It is hardly necessary to say, but I may add, that I do not limit the position of the machinery by designating the sides by the points of the compass as I have done above and in the annexed drawing. has been adopted solely for the purpose of better explaining and illustrating my views and I claim to apply this invention generally and without any such limitation or restriction.

I construct the wheel with a cylindrical shaft. Buckets as usual in o-vershot, undershot and other water wheels may be at- This course tached to it, so that the water will turn the wheel. Such I do not claim to have invented.

Another construction of the wheel which may be advantageously used is as follows: The buckets or wings are made of wood or metal or any appropriate substance and in lieu of being iiXed and permanent as is usually the case, consists of a surface or plane either level or somewhat curved or concave turning or working upon a hinge at C in the annexed drawing, or any other of the ordinary devices at the part where it is connected with the body of the cylinder or shaft E and checked by one or more chains, jointed rods or flexible cords of any suitable material, D, from being thrown too far open by the passing current. The one end, I-I, of the chain, rod or flexible check is securely fastened to the flap or plane forming the bucket, and the other end of it, Gr, to the shaft or cylinder or main body of the wheel. The length of this chain or check may be varied at the operators pleasure and will regulate the degree of opening of the bucket; after the passing current ceases to keep each successive bucket open, it passes into the dead water and in continuing the revolution remains closed or nearly so until after again passing the gate which the tide keeeps toward the wheel when the current again distends and propels it. The breadth of the plane or wing for forming the bucket, its thickness, height, number of chains, checks or fastenings may be varied according` to the circumstances of each particular case where the wheel is to be used. Any machinery for any purpose may be geared to or moved by the wheel in any of the ordinary modes employed :tor applying power from rotatory wheels. lThis wheel may be used where expedient without the rgates or in some cases with one glide or guide water either iiXed or movable.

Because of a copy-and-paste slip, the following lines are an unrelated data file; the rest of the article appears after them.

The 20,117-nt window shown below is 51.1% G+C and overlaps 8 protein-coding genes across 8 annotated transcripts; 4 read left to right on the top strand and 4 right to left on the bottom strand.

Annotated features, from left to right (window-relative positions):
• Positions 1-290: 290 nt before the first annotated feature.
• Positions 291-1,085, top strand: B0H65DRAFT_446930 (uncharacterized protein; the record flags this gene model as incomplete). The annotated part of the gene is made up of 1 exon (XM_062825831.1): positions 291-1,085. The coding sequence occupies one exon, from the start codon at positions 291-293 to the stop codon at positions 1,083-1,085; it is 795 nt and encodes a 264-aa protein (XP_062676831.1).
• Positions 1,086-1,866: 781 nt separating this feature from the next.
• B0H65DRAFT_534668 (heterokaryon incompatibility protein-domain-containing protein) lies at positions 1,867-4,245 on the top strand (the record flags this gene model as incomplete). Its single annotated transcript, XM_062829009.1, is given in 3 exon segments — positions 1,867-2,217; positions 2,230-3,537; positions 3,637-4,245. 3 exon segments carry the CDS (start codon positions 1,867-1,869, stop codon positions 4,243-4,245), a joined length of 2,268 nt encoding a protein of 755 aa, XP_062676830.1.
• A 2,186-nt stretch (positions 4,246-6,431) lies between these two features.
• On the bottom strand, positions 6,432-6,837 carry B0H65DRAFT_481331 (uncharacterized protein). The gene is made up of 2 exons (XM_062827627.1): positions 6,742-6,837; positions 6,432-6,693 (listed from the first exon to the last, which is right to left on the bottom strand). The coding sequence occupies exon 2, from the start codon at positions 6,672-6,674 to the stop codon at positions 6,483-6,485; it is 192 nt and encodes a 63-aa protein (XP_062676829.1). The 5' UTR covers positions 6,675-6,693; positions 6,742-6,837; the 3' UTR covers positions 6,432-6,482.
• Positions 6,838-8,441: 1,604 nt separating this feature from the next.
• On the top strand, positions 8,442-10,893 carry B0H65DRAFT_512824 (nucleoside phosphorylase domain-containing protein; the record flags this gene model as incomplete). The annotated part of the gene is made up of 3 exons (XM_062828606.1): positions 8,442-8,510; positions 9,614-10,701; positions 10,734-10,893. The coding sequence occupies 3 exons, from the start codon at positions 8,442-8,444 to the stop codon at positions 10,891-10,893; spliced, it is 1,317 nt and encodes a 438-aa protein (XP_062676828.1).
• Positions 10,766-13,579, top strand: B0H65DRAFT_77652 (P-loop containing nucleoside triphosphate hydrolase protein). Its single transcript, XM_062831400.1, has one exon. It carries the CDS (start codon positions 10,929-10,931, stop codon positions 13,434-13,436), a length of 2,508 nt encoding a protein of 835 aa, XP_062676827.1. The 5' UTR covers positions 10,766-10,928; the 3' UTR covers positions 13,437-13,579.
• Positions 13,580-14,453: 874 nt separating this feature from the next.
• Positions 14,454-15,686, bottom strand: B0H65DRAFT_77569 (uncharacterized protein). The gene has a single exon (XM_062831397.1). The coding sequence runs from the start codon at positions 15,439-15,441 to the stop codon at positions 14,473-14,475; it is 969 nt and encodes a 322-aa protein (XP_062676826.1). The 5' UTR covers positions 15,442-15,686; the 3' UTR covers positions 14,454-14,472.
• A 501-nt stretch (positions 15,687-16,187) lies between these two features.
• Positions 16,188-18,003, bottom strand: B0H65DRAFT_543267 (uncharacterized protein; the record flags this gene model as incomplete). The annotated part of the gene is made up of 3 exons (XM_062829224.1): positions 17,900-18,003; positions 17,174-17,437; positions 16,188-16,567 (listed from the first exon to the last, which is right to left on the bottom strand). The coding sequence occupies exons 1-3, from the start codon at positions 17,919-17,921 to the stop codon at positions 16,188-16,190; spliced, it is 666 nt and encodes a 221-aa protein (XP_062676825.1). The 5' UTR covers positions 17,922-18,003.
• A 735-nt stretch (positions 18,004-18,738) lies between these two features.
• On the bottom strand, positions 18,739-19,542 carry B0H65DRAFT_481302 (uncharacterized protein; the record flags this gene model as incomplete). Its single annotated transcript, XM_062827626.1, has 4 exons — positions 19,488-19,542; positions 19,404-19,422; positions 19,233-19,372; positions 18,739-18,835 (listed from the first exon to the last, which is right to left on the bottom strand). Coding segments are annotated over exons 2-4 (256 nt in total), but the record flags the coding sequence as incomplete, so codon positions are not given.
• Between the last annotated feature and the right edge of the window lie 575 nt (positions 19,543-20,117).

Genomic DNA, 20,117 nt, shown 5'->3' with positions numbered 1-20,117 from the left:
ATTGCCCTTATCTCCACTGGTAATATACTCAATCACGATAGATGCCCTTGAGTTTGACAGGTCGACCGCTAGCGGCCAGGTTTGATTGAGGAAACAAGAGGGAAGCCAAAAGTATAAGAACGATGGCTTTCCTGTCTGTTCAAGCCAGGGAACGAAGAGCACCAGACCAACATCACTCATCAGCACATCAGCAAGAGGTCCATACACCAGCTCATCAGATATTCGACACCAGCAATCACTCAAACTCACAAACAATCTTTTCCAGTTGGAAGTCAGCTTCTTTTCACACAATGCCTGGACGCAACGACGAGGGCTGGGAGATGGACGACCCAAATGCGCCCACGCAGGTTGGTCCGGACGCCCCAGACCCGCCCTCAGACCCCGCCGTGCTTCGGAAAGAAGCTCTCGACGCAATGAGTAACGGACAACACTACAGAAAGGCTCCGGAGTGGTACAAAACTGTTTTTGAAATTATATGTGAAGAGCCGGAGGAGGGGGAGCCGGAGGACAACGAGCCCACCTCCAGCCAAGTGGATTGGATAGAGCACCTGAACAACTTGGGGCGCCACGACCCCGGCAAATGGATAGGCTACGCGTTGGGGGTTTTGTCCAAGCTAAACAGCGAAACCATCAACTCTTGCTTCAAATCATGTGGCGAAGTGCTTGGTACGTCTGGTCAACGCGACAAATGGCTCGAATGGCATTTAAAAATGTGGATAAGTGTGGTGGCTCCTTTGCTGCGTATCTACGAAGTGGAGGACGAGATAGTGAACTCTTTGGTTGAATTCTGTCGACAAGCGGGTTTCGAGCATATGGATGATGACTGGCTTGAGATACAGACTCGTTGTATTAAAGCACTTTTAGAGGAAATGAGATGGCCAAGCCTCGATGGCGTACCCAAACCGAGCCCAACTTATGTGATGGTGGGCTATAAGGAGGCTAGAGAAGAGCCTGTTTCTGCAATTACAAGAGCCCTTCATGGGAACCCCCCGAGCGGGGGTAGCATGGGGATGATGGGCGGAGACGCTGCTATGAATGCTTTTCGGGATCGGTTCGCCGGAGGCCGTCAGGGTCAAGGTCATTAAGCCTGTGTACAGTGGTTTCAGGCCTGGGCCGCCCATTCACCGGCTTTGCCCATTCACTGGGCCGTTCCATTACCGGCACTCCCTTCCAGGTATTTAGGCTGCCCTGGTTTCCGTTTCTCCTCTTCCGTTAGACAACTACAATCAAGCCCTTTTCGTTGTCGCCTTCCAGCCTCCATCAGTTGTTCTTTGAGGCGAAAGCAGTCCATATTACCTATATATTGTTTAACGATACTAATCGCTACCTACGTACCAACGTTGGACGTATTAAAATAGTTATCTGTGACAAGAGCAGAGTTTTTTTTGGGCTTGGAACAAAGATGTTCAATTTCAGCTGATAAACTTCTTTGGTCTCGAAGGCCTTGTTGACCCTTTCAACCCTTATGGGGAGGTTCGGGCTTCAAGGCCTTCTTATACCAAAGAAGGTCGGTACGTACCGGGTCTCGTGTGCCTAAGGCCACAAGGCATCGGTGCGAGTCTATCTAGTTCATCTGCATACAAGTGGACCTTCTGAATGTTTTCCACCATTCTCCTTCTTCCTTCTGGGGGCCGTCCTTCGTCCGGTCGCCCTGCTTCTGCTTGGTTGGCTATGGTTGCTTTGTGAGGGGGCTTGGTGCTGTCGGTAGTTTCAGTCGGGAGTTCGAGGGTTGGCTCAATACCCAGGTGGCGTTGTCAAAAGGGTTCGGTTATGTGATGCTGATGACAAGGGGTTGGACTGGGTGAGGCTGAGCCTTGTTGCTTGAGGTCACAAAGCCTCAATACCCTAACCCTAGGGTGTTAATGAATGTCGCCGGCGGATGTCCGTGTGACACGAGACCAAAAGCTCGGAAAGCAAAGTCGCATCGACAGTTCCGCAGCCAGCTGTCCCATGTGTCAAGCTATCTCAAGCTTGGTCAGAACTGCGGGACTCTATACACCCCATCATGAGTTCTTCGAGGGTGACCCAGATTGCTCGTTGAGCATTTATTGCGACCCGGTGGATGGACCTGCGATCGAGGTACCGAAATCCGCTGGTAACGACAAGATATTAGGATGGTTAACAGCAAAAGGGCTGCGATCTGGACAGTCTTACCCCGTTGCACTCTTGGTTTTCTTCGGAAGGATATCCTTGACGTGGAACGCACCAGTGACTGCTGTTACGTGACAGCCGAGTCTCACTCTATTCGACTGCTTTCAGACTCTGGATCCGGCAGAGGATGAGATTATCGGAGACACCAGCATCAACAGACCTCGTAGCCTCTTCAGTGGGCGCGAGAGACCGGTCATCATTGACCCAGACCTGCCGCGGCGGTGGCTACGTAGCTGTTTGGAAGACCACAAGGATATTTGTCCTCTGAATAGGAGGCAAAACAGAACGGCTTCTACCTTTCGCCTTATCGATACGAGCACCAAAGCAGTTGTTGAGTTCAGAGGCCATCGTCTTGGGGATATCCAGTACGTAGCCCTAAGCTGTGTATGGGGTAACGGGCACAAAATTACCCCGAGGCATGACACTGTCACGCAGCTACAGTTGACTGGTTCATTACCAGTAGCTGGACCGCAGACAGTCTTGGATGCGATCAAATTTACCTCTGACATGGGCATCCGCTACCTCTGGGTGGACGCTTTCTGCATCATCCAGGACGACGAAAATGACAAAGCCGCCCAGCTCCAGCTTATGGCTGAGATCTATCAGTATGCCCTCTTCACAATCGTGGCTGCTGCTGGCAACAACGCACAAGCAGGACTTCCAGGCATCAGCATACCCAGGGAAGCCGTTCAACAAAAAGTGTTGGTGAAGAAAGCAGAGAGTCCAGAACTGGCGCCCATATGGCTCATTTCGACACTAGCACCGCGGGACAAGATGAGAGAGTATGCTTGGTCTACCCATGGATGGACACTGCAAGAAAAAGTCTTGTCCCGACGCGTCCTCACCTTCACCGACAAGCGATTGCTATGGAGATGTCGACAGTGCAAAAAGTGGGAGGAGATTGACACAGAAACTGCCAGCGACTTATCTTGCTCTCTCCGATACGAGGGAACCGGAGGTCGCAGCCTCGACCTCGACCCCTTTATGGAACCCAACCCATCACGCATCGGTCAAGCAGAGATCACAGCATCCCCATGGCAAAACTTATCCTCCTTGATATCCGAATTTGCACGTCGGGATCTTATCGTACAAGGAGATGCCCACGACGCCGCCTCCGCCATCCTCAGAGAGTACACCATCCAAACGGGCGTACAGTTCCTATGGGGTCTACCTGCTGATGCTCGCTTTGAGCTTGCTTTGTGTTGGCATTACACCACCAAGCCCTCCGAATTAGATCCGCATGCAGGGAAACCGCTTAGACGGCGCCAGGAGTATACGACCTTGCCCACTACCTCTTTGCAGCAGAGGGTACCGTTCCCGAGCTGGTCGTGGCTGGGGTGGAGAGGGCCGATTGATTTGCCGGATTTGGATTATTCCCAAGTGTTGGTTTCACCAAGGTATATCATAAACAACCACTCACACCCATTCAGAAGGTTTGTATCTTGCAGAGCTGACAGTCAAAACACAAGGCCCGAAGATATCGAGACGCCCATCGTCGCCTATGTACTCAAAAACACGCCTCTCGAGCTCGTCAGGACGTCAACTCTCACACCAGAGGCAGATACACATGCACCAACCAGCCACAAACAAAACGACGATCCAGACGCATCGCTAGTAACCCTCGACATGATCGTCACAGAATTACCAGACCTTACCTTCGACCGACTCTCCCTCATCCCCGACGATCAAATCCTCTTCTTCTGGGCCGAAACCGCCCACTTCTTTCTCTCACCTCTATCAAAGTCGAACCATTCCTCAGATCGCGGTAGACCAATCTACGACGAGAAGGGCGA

I do not claim to have invented the adaptation of a gate for turning the water upon the wheels, but what I claim as my invention and desire to secure by Letters Patent, is-

The construction and adaptation of the two gates in the mode specied alternating with, and successively acted upon by the tides, in combination with a wheel as described, so that either the ebb or flow will lind one o the gates which serves as a guide water toward the wheel without changing the direction of motion of the latter.


lVitnesses Y HORACE MANN, CON s'rAN'r GUILLoU.

Referenced by
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US4001596 *Oct 3, 1974Jan 4, 1977Kurtzbein Earl DWave and current operated power generating device
US4383797 *Jul 14, 1980May 17, 1983Lee Edmund MUnderwater turbine device with hinged collapsible blades
US6499939 *Mar 27, 2001Dec 31, 2002Eric E DowningWater wheel
US8083483Apr 18, 2009Dec 27, 2011Arden L ThorsbakkenWater wheel barrage energy converter
US8120196 *Sep 20, 2005Feb 21, 2012Neese Stephen LWave-powered water wheel type generator
US8419367Jun 9, 2008Apr 16, 2013David L. FiteVertical-axis turbine for capturing the force of moving gases or liquids and a method for its use
US8506244Sep 29, 2010Aug 13, 2013George F. MCBRIDEInstream hydro power generator
US8829704 *Feb 7, 2013Sep 9, 2014Charles GriggWind turbine generator and motor
US20040081550 *Oct 29, 2002Apr 29, 2004Bini Mario JohnDual flow submerged encapsulated hydro water mill